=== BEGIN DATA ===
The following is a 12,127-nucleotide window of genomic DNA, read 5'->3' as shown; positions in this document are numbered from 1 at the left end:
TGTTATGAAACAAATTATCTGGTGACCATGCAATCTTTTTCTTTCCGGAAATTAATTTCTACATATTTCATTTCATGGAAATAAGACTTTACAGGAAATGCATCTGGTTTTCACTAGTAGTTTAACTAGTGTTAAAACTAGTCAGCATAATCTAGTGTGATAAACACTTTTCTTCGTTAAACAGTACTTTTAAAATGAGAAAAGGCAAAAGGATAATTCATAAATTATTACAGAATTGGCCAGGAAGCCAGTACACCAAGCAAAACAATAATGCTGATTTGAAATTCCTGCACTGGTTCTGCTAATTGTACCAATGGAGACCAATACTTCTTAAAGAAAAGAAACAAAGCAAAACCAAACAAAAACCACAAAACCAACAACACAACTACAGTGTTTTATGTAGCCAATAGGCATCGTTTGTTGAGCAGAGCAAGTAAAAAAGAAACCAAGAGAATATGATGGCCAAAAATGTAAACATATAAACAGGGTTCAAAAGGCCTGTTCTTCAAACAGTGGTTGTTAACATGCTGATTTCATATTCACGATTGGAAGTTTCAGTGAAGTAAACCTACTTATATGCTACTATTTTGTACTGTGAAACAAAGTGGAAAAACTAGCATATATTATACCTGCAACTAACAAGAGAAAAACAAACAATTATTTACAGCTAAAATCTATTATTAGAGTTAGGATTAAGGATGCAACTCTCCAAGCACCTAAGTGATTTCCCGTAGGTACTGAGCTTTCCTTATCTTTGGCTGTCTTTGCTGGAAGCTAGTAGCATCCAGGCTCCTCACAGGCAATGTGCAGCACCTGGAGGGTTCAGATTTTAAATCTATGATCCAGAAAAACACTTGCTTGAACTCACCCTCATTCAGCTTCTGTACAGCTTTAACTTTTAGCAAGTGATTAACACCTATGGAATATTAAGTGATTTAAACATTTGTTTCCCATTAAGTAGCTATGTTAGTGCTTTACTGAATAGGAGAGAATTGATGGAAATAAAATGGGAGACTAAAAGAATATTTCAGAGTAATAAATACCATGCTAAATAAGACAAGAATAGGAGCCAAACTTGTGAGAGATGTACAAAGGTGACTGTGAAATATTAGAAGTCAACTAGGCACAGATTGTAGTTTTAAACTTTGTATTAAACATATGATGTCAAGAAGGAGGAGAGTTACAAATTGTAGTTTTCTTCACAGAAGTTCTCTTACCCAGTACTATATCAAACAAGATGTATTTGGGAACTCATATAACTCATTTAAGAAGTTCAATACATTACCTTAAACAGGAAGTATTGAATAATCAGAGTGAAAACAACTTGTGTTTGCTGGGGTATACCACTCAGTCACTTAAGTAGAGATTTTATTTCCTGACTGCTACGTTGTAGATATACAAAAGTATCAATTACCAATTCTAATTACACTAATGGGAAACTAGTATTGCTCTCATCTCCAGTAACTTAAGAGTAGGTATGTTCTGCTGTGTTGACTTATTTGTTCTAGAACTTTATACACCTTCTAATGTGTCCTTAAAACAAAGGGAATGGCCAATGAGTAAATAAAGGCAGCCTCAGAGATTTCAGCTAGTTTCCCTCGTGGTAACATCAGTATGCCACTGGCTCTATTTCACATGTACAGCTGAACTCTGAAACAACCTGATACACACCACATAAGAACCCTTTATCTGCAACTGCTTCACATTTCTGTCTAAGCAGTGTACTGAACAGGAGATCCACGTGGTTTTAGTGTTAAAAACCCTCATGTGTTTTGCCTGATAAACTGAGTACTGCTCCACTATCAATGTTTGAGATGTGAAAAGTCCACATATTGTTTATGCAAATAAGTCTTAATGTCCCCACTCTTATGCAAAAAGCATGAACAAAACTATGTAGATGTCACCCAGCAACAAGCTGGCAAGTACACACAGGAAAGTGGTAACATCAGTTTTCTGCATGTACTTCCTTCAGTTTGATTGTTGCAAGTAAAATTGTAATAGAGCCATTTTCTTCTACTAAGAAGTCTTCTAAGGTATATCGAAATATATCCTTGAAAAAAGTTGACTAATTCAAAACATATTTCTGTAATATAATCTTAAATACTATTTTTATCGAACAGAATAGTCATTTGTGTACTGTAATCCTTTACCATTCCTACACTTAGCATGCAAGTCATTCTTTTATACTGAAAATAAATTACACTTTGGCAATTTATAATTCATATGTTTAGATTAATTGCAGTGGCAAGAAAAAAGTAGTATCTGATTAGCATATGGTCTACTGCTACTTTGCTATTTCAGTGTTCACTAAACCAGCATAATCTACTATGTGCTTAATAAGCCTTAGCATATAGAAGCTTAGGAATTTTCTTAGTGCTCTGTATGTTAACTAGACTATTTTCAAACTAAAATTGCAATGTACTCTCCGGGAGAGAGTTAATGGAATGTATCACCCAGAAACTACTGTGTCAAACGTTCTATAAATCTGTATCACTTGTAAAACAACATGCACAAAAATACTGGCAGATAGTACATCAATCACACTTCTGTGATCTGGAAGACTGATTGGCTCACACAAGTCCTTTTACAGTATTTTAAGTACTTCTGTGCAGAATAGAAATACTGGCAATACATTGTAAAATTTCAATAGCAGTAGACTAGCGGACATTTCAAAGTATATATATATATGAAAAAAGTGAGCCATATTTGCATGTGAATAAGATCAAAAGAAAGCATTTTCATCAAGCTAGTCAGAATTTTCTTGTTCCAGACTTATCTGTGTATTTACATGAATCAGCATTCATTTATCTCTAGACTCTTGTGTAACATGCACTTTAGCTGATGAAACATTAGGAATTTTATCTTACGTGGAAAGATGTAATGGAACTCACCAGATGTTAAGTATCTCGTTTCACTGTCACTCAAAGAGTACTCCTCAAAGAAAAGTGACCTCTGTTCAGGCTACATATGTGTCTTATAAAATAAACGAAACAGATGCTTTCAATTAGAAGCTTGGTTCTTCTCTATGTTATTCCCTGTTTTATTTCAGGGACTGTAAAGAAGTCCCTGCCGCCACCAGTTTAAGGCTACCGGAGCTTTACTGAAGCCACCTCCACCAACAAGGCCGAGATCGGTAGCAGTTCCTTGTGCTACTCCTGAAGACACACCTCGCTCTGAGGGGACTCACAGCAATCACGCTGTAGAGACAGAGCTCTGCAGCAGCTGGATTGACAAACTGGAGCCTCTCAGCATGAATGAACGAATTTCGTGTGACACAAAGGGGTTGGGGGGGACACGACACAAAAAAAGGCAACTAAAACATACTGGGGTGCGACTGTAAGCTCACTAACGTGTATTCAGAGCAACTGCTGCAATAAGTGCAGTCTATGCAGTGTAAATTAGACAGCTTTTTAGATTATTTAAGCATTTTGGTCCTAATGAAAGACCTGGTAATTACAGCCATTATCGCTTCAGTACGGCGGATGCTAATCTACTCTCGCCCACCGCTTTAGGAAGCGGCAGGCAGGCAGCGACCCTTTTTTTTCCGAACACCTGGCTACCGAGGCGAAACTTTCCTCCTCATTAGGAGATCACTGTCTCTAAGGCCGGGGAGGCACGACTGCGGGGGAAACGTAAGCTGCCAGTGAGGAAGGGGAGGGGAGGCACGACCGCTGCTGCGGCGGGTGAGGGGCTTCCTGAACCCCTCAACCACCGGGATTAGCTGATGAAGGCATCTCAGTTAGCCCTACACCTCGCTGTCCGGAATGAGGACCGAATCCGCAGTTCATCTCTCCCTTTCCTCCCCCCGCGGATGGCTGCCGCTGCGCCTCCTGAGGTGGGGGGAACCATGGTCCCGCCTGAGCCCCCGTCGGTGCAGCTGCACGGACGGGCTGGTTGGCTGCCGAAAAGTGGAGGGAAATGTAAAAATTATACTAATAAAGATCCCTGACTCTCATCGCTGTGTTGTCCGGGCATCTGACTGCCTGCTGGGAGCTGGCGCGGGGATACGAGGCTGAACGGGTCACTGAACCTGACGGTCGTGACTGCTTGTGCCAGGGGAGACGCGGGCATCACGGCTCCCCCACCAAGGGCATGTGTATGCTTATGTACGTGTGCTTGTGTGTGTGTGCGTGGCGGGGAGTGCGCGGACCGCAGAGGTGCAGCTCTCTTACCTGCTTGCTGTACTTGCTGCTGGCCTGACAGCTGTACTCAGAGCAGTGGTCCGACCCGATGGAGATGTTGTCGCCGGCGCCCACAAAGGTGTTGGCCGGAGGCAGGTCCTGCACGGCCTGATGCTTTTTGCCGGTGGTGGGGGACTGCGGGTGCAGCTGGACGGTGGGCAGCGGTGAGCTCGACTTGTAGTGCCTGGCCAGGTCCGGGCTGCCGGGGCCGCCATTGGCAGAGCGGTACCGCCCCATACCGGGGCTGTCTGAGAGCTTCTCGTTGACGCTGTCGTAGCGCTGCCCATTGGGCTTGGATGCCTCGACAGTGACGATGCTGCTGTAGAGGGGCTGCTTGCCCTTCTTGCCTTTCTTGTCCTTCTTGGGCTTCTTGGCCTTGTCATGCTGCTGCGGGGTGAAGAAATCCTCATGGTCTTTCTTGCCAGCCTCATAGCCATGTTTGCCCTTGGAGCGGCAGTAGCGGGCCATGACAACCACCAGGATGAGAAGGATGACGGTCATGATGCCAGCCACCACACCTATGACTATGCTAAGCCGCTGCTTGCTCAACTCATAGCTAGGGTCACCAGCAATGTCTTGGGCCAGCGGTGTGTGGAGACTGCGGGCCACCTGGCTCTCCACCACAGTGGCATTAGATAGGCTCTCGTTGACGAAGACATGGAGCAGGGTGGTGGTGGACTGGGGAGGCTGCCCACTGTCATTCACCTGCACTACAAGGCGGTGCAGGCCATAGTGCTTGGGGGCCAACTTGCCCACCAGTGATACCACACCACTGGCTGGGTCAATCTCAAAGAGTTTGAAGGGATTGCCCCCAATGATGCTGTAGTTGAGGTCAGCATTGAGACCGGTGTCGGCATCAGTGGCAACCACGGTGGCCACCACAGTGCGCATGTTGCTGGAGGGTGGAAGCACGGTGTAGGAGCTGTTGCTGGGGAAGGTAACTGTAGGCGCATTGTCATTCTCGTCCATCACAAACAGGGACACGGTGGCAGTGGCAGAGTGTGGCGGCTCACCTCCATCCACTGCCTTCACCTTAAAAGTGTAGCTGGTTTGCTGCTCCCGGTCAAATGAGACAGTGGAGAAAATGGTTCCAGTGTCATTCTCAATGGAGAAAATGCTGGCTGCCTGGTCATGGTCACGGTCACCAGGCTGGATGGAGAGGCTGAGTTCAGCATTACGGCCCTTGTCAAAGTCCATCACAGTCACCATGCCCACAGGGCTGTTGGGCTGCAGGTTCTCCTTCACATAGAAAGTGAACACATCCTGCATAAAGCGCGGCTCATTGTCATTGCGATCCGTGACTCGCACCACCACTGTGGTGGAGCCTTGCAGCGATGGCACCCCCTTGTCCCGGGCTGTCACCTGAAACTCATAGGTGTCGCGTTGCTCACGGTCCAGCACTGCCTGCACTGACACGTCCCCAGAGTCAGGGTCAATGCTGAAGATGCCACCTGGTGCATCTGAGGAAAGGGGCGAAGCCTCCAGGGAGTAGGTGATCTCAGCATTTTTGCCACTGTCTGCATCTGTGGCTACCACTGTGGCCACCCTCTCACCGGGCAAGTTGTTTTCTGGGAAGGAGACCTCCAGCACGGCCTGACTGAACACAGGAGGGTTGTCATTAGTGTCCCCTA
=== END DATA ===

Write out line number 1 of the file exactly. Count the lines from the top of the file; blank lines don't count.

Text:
The following is a 12,127-nucleotide window of genomic DNA, read 5'->3' as shown; positions in this document are numbered from 1 at the left end: